We now move on to the rightmost truss, where we apply the fictitious value of $C_y$ (and notice that the horizontal force at $G$ is still there!):

This is also easy to solve for the reactions:

\begin{align} \sum M_E &= -4D_y + 8\cdot180 - 3\cdot50 = 0 \\ \therefore D_y &= 322.5\text{ kN} \\ \sum F_y &= D_y + E_y - 180 = 0 \\ \therefore D_y &= -142.5\text{ kN} \end{align}

Given the reactions, the structure is also easy to solve for the internal values, so that's left as an exercise for the reader.

Here's a computer model of the structure, as well as of the individual truss models. Notice I had to place a fictitious RX at $E$ for the isolated rightmost truss to be stable to horizontal forces, so ignore its horizontal reaction. This also alters the axial compression values for the bottom chord, so just subtract 50 kN from the compression in that model to make it align with the original structure.

Assuming positive $x$ to be to the right, positive $y$ to be upwards, and all the bars to be in compression, we can write the force balance for each joint. In the end if a force turns out negative it means that the reaction force is in the negative $x$ or $y$ direction, or the bar is in tension.

Joint A: $$A_x-F_{\text{AB}}-F_{\text{AF}} \cos (\theta ) = 0$$ $$A_y-F_{\text{AF}} \sin (\theta ) = 0$$ Joint B: $$F_{\text{AB}}-F_{\text{BC}} = 0$$ $$-F_{\text{FB}}-120000 = 0$$ Joint F: $$F_{\text{AF}} \cos (\theta )-F_{\text{FC}} \cos (\theta ) = 0$$ $$F_{\text{AF}} \sin (\theta )+F_{\text{FB}}+F_{\text{FC}} \sin (\theta ) = 0$$ Joint C: $$F_{\text{BC}}-F_{\text{CD}}-F_{\text{CG}} \cos (\theta )+F_{\text{FC}} \cos (\theta ) = 0$$ $$F_{\text{CG}} (-\sin (\theta ))-F_{\text{FC}} \sin (\theta )-120000 = 0$$ Joint D: $$F_{\text{CD}}-F_{\text{DE}} =0$$ $$D_y-F_{\text{GD}} = 0$$ Joint G: $$F_{\text{CG}} \cos (\theta )-F_{\text{GE}} \cos (\theta ) +50000 = 0$$ $$F_{\text{CG}} \sin (\theta )+F_{\text{GD}}+F_{\text{GE}} \sin (\theta ) = 0$$ Joint E: $$F_{\text{DE}}+F_{\text{GE}} \cos (\theta ) = 0$$ $$E_y-F_{\text{GE}} \sin (\theta ) = 0$$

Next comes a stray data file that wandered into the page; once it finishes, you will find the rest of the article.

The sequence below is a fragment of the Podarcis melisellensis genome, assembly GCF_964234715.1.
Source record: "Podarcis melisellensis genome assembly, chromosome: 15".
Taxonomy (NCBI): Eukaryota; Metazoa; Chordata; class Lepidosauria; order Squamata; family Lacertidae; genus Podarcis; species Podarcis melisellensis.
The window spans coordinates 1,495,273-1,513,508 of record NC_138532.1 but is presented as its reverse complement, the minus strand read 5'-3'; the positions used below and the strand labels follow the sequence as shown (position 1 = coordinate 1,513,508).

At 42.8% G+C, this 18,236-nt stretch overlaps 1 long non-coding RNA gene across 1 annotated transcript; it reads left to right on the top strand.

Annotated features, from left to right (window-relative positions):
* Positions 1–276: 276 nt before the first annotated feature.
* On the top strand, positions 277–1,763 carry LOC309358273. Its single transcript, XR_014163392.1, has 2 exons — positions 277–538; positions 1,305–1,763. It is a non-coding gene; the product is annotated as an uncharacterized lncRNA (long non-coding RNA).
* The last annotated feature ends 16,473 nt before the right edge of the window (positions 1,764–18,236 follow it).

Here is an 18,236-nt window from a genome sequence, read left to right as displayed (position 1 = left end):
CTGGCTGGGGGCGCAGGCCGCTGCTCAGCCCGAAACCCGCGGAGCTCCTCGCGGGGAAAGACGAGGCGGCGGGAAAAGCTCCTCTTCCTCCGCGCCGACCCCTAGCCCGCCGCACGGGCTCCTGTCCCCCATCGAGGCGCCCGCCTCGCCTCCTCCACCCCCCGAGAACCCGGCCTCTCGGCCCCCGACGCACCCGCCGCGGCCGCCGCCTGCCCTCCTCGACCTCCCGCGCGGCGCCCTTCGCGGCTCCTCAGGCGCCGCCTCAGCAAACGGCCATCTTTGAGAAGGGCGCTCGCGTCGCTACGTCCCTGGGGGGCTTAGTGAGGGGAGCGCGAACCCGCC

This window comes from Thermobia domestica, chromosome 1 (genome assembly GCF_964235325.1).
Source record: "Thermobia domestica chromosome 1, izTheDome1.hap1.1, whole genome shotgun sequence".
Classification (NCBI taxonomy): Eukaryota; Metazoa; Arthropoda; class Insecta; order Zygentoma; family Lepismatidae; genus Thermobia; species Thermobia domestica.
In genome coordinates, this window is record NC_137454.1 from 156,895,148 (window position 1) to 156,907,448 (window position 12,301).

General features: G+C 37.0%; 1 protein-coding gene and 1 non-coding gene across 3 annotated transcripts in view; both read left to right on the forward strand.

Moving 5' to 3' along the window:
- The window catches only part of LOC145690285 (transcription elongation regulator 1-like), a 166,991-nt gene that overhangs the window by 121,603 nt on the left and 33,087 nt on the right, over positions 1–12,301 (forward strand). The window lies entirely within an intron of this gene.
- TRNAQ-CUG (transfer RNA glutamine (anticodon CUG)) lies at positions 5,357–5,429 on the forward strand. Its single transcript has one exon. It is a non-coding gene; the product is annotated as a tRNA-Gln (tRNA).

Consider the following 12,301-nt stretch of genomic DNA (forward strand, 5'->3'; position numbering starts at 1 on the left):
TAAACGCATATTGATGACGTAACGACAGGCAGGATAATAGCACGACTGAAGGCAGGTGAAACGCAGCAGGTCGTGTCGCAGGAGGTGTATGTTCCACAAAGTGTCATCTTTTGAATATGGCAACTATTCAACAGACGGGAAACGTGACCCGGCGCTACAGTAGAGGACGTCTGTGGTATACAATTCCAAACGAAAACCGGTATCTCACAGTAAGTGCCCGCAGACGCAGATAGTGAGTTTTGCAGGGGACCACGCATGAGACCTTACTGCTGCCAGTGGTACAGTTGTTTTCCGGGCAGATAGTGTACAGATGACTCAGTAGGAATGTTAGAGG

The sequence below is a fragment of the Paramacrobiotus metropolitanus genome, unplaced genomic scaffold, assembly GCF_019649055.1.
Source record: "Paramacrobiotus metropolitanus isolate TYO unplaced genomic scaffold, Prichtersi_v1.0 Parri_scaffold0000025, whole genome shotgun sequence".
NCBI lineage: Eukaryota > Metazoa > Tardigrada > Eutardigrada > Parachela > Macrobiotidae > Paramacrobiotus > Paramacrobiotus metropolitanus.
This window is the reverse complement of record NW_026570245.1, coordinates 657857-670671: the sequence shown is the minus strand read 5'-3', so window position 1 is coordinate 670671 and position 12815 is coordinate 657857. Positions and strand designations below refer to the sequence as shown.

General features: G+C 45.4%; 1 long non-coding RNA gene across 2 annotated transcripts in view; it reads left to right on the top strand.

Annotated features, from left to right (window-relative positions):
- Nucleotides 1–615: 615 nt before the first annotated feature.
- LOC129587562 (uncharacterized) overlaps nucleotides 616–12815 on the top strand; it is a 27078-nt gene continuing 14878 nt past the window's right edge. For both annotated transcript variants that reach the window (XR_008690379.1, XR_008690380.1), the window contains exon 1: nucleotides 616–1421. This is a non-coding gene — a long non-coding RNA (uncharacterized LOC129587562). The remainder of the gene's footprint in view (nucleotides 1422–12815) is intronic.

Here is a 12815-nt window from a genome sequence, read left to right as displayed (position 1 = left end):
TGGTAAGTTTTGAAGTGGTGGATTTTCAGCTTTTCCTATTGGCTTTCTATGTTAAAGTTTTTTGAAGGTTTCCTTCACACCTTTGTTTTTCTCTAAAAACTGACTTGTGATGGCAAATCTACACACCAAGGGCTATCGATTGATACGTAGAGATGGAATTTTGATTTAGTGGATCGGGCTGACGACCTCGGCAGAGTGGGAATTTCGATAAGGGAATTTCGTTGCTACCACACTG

I concur that nobody got time for solving these equations, so all my computations were done in Mathematica to get the following results: $$A_x=-50kN, \ \ \ A_y=60kN, \ \ \ D_y=322.5kN, \ \ \ E_y=-142.5kN$$ $$F_{\text{AB}}=-130kN, \ \ \ F_{\text{AF}}=100kN, \ \ \ F_{\text{BC}}=-130kN, \ \ \ F_{\text{CD}}=190kN, \ \ \ F_{\text{CG}}=-300kN$$ $$F_{\text{DE}}=190kN, \ \ \ F_{\text{FB}}=-120kN, \ \ \ F_{\text{FC}}=100kN, \ \ \ F_{\text{GD}}=322.5kN, \ \ \ F_{\text{GE}}=-237.5kN$$

1. Consider the whole system: $$\sum x = H_A+50=0$$ Thus: $$H_A=-50$$
2. Consider the left part ABCF: $$\sum m_C=V_A\times 8-120\times 4=0$$ Thus: $$V_A=60$$
3. Consider the right part CDEG: $$\sum m_D=V_E\times 4+(120+60)\times 4-50\times 3=0$$ Thus: $$V_E=-142.5$$
4. Consider the whole system again:$$\sum y=V_D+V_A+V_E-120-120=0$$ Thus: $$V_D=322.5$$
5. Do you only want to find the 4 unknown reactions? If yes, the 4 steps above might help.

What's going on here is that you have a what looks like Hyperstatic structure or Statically indeterminate structure, but isn't. Since you have a hinge in the middle, you get and extra equation. Cut your structure at the hinge and solve for your reactions. Here is an example video from youtube. Start by the left hand side triangular truss and make your way right.